Monday, January 9, 2012


Extracted from Wikipedia : 'Niángāo, Year cake or Chinese New Year's cake is a food prepared from glutinous rice and consumed in Chinese cuisine. It is available in Asian supermarkets and from health food stores. While it can be eaten all year round, traditionally it is most popular during Chinese New Year. It is considered good luck to eat nian gao during this time, because "nian gao" is a homonym for "higher year." The Chinese word 粘 (nián), meaning "sticky", is identical in sound to 年, meaning "year", and the word 糕 (gāo), meaning "cake" is identical in sound to 高, meaning "high". As such, eating nian gao has the symbolism of raising oneself higher in each coming year (年年高升 niánnián gāoshēng).

History of 年糕 Nian Gao

In fact this is the very first time I cook and eat this savaoury stir-fry rice cake! ^-* Seems like over here we prefer the sweet caramel rice cake which steamed in banana leaves. I always seen this '白粿干' in supermarket but clueless on how to prepare it so I make some research online before embarking the cooking of these dishes :D

There are 2 ways of reconstituting the dried rice cake. Either by boiling it immediately in boiling water till soften or soak overnight follow by steaming them till soften. I tried the soaking & steaming method. Though after steaming the rice cake is soft and chewy but some of the pieces stuck together! I immediately throw the steamed rice cake into a bowl of cold water to separate the pieces. Luckily my steamed rice cake did not become a mass of sticky rice dough :P Maybe I should have boiled them directly in boiling water instead.

As I prefer more gravy in the dishes, I've added more stock than the stated original recipe and it also helps to prevent the rice cakes from sticking onto the wok! So which dish is more appealing to you?? ^-^ Personally I like the seafood version 'cos there are so many ingredients inside! 希望小孩吃了学业成绩高高高, 成人事业更上一层楼,薪水高高高!!! hahaha....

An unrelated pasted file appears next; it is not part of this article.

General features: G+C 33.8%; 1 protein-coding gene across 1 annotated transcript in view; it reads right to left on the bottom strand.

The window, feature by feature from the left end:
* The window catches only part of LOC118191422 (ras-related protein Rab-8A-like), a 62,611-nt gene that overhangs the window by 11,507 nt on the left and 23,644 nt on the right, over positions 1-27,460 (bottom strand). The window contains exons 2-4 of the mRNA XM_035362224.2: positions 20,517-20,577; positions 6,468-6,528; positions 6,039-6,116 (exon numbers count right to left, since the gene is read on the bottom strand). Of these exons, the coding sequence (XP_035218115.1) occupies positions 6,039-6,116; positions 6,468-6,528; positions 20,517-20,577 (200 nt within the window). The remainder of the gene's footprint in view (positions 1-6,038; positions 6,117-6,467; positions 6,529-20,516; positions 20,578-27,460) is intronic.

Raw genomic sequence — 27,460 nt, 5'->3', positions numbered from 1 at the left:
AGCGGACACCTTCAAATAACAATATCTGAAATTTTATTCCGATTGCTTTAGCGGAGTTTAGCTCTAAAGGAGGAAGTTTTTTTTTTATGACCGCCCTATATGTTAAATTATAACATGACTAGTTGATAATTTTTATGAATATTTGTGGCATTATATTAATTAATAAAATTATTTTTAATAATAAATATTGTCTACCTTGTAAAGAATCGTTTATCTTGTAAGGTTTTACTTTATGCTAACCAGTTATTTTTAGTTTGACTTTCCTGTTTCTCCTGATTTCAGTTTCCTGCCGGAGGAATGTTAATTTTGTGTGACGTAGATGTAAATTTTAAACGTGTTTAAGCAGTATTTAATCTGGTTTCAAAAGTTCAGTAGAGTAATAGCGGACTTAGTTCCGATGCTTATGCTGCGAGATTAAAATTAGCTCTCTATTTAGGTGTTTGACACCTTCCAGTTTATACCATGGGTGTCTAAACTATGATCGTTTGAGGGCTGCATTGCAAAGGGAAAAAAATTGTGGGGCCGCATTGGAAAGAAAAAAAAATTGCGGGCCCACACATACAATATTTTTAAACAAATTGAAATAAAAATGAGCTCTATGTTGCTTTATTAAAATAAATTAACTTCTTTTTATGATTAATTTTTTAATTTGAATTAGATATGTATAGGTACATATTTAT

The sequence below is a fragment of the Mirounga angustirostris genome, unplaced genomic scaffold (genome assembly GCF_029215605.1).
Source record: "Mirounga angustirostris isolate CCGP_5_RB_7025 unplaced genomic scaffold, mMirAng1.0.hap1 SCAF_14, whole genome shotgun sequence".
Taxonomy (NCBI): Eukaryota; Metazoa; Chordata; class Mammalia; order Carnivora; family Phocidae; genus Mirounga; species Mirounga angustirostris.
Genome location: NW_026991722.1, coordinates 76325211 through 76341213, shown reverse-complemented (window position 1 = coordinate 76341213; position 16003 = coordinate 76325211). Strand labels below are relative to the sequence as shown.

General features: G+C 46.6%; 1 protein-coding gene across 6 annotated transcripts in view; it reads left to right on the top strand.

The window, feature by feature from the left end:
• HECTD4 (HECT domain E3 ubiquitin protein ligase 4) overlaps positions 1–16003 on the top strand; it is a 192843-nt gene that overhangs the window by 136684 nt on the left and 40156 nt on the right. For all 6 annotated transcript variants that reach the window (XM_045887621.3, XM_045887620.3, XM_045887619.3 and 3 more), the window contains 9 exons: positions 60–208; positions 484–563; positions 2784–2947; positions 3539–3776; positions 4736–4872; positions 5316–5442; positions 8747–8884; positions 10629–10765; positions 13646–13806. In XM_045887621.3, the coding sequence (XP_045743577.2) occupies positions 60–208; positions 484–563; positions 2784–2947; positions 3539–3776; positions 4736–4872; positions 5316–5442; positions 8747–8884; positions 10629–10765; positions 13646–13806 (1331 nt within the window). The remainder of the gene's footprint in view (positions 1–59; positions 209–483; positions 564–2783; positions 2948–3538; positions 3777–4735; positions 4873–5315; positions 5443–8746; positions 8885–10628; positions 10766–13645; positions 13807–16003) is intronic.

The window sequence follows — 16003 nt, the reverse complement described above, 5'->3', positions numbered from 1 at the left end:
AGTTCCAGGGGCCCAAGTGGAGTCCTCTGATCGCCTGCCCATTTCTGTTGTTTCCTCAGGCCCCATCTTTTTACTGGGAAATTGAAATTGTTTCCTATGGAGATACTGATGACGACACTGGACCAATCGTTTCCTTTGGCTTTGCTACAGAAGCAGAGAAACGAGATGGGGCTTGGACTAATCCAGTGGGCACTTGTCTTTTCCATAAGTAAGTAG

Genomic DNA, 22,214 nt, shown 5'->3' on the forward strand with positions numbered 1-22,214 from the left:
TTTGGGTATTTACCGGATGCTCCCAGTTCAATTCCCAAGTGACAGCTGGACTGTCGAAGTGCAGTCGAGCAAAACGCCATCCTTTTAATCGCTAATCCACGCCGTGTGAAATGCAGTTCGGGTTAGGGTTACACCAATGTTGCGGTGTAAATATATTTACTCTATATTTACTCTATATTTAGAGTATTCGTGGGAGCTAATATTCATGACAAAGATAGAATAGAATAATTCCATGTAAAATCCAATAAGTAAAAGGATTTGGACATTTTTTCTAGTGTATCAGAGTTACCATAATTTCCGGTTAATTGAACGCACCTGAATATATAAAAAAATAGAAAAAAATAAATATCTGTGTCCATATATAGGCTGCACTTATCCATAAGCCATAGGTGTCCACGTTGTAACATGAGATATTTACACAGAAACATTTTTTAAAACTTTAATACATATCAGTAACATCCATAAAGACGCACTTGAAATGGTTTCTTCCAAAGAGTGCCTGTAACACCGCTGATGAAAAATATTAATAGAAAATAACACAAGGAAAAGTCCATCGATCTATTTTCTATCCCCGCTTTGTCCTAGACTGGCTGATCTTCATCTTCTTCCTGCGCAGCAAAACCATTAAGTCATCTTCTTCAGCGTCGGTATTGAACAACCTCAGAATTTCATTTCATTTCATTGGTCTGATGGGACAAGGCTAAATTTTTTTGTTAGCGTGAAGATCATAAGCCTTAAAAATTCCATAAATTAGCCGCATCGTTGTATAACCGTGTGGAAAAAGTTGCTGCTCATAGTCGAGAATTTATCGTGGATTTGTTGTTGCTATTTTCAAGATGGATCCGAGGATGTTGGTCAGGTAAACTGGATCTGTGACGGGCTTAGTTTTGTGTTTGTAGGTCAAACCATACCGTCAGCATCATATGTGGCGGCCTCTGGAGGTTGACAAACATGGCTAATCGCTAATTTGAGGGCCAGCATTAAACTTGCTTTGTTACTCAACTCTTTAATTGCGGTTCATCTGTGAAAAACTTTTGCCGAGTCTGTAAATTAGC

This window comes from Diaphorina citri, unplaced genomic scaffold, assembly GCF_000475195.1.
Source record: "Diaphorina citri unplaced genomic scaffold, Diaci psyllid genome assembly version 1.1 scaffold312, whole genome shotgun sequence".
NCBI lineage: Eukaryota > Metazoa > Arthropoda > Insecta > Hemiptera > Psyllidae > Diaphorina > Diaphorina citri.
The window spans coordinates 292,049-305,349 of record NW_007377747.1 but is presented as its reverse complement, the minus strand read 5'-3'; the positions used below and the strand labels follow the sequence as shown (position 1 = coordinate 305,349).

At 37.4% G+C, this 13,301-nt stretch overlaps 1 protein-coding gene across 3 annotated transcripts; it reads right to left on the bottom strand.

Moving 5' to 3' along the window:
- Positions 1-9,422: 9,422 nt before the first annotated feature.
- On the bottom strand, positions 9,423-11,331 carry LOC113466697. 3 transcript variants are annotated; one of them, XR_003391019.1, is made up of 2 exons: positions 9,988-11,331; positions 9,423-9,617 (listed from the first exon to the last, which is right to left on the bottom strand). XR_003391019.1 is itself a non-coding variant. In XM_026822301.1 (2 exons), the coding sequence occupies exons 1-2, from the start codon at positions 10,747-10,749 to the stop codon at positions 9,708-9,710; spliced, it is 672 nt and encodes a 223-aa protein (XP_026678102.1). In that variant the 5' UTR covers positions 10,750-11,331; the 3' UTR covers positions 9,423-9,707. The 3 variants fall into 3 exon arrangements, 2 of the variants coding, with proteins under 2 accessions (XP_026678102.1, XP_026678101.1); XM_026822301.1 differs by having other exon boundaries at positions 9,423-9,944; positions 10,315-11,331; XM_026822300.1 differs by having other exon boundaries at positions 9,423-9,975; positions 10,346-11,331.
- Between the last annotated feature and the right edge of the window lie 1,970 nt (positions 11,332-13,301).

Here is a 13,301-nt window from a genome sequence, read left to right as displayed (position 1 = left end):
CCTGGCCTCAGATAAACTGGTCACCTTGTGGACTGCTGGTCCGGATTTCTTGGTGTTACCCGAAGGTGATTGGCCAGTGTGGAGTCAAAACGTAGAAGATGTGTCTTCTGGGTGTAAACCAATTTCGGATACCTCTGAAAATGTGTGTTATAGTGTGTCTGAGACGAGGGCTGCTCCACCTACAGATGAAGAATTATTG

1 pack of 400gm dried rice cake just nice to come out with 2 different dishes :D


Recipe modified from 食谱大全
  • 200gm Dried Rice Cake
  • 200gm Tianjin Cabbage, cut into thick stripes
  • 100gm pork fillet
  • 5 dried shitake mushroom, softened & cut into stripes
  • 1 tbsp dried prawns, soaked
  • 1/2 tbsp garlic, chopped
  • 1 cup chicken stock (include reserved liquid from soaking prawns & mushroom)
  • 1/2 tsp salt
  • 1.5 tbsp light soy sauce
  • 1/2 tbsp sugar
  • 1/4 tsp pepper
  • 2 stalk spring onion, julienne
  • 1 red chilli, julienne
  • sesame oil
  1. Soak dried rice cake in water overnight and store in fridge. Change water in between at least twice.
  2. Grease a steaming plate and place soaked rice cake over. Steam over high heat for 10-15mins until cook through. Alternatively bring a pot of water to boil, cook dried rice cake till al dente.
  3. Marinate pork with 1/4 tsp salt, 1 tsp light soy sauce, 1 tsp sesame oil, 1 tsp chinese wine & 1/2 tsp cornflour.
  4. Heat 2 tbsp oil in wok, saute garlic, dried prawn & mushroom until fragrant.
  5. Add pork fillet and stir fry for 1 min.
  6. Add cabbage and mix evenly. Stir fry for 2 min until softened.
  7. Add stock and seasoning. Stir in rice cake and bring to boil. Simmer for 5 mins.
  8. Stir in spring onion and chill and drizzle some sesame oil over and turn off heat. Serve.


Recipe modified from Yum Yum Magazine

  • 200gm dried rice cake (refer to the above recipe steps 1 & 2 for further processing)
  • 200gm Tianjin Cabbage
  • 3 stalk kai lan, soak & trim
  • 80gm carrot, cut into slices or cut into flower shape
  • 100gm pork fillet
  • 150gm fresh scallops
  • 150gm shelled prawns
  • 1/2 tbsp garlic, chopped
  • 1.5 cup chicken stock
  • 1/2 tsp salt
  • sesame oil
  • pepper
  1. Marinate pork with 1/4 tsp salt, 1 tsp light soy sauce, 1 tsp sesame oil, 1 tsp chinese wine & 1/2 tsp cornflour.
  2. Heat 2 tbsp oil in wok, saute garlic till fragrant.
  3. Add in pork fillet and fry for 1 min. Add in scallops and prawn and stir briefly.
  4. Toss in cabbage & carrots and mix evenly for 2mins.
  5. Add in stock, seasoning, softened rice cakes and kailan. Bring to boil. Simmer for 5mins. Add in sesame oil & pepper and adjust taste accordingly.
Note : Balance dish can be stored and chilled in fridge. Before consuming just steam till warm through. Do not use microwave as it may harden the rice cake! But best serve on the same day.


WendyinKK said...

There's one hawker stall in KL that specializes in cooking this.
Ate it once and somehow....I can't make myself enjoy its stickiness.

Peng said...

Wendy...hmmm stickiness...this one I cooked still got a bit of chewy texture :D nvr taste b4 so I find my one quite tasty lol

Wen said...

This is a lovely CNY dishes! My family cooked it once a while too but we used Korean rice cake where no soaking required. Thanks for your submission! Happy New Year!

Zoe said...

This Shanghai traditional dish is always my fav. I think you have re-created it very well. Yum!

Dumpling Love said...

I love to eat nian gao! We usually soak it in water in the morning and then add it directly into the wok. That way, it 'cooks' and absorbs the sauce.

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